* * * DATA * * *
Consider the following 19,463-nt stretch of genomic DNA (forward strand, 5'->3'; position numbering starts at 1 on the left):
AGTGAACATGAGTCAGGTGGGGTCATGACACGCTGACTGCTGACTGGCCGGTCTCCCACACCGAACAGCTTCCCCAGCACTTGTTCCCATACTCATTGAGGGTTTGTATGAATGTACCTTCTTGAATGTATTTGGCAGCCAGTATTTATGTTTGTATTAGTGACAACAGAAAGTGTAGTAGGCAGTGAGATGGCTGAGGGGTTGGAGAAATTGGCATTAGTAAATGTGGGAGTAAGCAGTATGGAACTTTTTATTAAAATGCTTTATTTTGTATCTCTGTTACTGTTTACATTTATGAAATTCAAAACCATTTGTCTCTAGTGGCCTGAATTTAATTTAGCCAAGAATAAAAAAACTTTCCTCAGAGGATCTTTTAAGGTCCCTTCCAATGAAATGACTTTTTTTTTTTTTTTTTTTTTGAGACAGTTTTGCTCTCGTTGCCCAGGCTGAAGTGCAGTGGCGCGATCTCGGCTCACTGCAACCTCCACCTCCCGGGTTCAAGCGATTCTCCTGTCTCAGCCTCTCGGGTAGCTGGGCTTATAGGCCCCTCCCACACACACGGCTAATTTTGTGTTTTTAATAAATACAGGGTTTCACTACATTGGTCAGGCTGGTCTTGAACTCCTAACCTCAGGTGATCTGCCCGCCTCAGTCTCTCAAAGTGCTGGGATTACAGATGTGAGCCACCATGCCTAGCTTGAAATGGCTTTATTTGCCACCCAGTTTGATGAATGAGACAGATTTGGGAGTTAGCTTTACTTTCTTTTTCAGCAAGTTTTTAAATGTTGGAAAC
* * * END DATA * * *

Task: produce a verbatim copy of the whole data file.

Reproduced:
Consider the following 19,463-nt stretch of genomic DNA (forward strand, 5'->3'; position numbering starts at 1 on the left):
AGTGAACATGAGTCAGGTGGGGTCATGACACGCTGACTGCTGACTGGCCGGTCTCCCACACCGAACAGCTTCCCCAGCACTTGTTCCCATACTCATTGAGGGTTTGTATGAATGTACCTTCTTGAATGTATTTGGCAGCCAGTATTTATGTTTGTATTAGTGACAACAGAAAGTGTAGTAGGCAGTGAGATGGCTGAGGGGTTGGAGAAATTGGCATTAGTAAATGTGGGAGTAAGCAGTATGGAACTTTTTATTAAAATGCTTTATTTTGTATCTCTGTTACTGTTTACATTTATGAAATTCAAAACCATTTGTCTCTAGTGGCCTGAATTTAATTTAGCCAAGAATAAAAAAACTTTCCTCAGAGGATCTTTTAAGGTCCCTTCCAATGAAATGACTTTTTTTTTTTTTTTTTTTTTGAGACAGTTTTGCTCTCGTTGCCCAGGCTGAAGTGCAGTGGCGCGATCTCGGCTCACTGCAACCTCCACCTCCCGGGTTCAAGCGATTCTCCTGTCTCAGCCTCTCGGGTAGCTGGGCTTATAGGCCCCTCCCACACACACGGCTAATTTTGTGTTTTTAATAAATACAGGGTTTCACTACATTGGTCAGGCTGGTCTTGAACTCCTAACCTCAGGTGATCTGCCCGCCTCAGTCTCTCAAAGTGCTGGGATTACAGATGTGAGCCACCATGCCTAGCTTGAAATGGCTTTATTTGCCACCCAGTTTGATGAATGAGACAGATTTGGGAGTTAGCTTTACTTTCTTTTTCAGCAAGTTTTTAAATGTTGGAAAC